A new Organisation for Economic Co-operation and Development (OECD) study casts doubt on claims that public spending cuts leave increasing numbers of UK families going hungry.
Figures from the 34-nation survey show the British proportion is actually falling, with the number saying there were times when they could not afford food around 8 per cent.
It was 10 per cent in 2007, a year before Gordon Brown’s long boom turned to bust, and things are much better here than in the United States, Eastern Europe and the European Union’s Club Med.
In only ten countries is the situation better, and these predictably include the wealthy nations of Switzerland, Germany and Japan, as well as Scandinavia and the Benelux.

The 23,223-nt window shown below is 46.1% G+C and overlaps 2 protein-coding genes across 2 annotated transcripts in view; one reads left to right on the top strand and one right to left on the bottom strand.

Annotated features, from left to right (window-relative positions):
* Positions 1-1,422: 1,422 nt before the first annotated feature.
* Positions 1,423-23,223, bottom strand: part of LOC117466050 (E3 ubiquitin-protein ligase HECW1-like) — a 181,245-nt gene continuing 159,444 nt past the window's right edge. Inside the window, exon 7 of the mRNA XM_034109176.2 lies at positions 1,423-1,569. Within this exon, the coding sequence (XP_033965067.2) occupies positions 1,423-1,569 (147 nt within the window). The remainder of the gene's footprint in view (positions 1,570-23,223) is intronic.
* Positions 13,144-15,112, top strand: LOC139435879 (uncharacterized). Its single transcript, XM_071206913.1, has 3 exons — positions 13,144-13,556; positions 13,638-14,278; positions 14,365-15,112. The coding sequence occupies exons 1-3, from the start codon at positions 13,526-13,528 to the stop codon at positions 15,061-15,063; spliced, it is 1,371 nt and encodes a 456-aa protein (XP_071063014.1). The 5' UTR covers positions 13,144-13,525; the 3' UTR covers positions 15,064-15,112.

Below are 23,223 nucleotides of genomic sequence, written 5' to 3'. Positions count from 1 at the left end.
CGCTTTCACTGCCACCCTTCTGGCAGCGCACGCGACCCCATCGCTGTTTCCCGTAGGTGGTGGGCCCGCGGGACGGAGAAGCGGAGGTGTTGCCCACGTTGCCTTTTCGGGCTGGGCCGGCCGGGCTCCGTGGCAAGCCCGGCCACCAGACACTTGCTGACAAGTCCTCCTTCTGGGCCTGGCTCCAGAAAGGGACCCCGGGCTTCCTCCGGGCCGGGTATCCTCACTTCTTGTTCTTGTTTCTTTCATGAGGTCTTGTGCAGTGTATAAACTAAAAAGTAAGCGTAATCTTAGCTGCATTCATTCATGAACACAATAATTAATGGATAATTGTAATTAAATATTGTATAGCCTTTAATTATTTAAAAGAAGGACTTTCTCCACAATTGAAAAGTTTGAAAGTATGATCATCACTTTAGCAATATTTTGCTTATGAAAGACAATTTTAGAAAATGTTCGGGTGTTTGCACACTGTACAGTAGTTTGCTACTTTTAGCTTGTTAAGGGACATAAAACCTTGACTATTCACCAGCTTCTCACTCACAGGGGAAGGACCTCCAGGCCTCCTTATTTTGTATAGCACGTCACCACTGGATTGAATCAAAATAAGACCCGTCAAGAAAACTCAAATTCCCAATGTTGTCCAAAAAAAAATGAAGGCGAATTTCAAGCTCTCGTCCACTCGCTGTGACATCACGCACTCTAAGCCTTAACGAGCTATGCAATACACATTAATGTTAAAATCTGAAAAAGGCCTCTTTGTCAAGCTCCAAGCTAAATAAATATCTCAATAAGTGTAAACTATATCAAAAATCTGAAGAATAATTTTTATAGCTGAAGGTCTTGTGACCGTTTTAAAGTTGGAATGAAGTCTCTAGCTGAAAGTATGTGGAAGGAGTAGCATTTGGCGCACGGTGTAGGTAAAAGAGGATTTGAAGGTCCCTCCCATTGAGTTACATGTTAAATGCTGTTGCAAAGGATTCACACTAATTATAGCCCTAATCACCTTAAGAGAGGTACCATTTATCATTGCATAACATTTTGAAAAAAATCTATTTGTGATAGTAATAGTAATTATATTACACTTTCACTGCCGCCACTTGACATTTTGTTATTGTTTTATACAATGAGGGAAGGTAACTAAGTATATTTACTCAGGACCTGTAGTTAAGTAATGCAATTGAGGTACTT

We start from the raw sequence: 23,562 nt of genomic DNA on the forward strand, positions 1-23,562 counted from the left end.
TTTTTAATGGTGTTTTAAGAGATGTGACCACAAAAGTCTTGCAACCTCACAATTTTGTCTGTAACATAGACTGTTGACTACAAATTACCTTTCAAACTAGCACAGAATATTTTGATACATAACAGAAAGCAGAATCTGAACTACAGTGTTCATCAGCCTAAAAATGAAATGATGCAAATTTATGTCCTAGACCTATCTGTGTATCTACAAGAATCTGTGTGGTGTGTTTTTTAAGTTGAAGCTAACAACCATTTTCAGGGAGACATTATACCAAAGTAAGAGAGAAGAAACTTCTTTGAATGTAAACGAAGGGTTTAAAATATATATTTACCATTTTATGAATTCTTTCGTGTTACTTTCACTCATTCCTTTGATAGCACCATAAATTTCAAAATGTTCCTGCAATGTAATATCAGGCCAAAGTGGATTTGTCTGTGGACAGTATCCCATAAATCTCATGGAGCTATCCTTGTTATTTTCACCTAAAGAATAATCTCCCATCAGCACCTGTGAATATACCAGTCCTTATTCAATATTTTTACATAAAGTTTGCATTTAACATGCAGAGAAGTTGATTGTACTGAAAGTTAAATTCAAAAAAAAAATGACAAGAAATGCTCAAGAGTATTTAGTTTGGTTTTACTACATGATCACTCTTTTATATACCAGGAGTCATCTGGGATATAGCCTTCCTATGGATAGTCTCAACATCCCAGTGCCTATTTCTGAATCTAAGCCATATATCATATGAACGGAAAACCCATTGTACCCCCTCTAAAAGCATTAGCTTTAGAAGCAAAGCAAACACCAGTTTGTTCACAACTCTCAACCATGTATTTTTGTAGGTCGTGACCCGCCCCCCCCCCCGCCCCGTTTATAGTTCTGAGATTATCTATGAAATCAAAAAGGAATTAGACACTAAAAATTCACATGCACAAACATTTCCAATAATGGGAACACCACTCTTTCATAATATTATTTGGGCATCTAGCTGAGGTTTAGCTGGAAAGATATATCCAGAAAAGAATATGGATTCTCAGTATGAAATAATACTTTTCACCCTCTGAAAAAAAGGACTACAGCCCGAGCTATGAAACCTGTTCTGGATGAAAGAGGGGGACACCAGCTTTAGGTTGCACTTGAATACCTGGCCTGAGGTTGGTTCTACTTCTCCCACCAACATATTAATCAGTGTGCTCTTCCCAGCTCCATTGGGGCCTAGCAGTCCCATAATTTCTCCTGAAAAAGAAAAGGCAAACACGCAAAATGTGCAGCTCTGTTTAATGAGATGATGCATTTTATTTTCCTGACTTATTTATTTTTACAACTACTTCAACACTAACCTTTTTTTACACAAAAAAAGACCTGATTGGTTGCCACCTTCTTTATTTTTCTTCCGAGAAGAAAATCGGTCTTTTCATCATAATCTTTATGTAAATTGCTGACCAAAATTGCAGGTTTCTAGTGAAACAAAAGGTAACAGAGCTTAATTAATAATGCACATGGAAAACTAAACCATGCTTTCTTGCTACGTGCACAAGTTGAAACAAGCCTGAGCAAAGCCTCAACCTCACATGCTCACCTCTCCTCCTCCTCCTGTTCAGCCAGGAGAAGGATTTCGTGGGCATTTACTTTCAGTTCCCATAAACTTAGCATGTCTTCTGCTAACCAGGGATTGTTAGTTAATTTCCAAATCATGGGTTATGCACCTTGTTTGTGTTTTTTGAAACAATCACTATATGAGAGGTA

Yet the number of UK food banks has soared over the past five years with churches, charities and the Left claiming that well over half a million people are “starving”.
While few resort easily to food parcels, it is clear more people will visit the banks if more exist, and the OECD study sheds some light in the dark corners of this fractious debate.
(Dr) John Cameron